A peace regime on the Korean Peninsula?

Monday, July 3, 2017

Author: Stephan Haggard, University of California San Diego

An apparent outcome of the Mar-a-Lago summit between US President Donald Trump and Chinese President Xi Jinping was renewed commitment to rolling back North Korea’s nuclear and missile programs. Trump muted his aggressive rhetoric towards China, particularly on economic issues. In return, China promised to pull North Korea back to the negotiating table — but is it possible to keep such a promise?

North Korean leader Kim Jong Un looks on during a ballistic rocket test-fire through a precision control guidance system in this undated photo released by North Korea’s Korean Central News Agency (KCNA) 30 May 2017.

As with most presidential turnovers, Trump originally took great pains to differentiate himself from his predecessor by arguing that the era of ‘strategic patience’ was over. This Obama-era strategy involved a dual track approach of offering to negotiate on denuclearisation, but gradually tightening sanctions for both strategic and defensive reasons in the interim. The Trump administration, by contrast, emphasised that sanctions would be tightened significantly and that ‘all options were on the table’.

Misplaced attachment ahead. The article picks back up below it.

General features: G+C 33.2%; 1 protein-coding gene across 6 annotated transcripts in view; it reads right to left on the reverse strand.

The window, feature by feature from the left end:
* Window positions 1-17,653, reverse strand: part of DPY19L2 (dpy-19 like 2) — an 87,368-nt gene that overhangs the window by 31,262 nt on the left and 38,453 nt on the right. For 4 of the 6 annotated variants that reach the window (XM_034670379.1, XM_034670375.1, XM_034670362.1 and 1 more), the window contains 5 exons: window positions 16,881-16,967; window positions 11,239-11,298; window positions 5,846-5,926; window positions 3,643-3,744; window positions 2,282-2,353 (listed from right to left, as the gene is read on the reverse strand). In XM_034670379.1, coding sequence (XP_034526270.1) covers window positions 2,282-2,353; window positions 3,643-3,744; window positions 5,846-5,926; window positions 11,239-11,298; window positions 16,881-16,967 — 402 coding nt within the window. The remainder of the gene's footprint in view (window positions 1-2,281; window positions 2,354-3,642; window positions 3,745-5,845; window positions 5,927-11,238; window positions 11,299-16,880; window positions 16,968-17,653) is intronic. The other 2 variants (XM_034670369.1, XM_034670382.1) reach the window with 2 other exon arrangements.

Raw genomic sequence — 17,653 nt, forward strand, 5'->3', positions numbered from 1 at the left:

Read the full article on EAST ASIA FORUM.

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Updated:  17 February 2016/Responsible Officer:  Director, Korea Institute/Page Contact:  CAP Web Team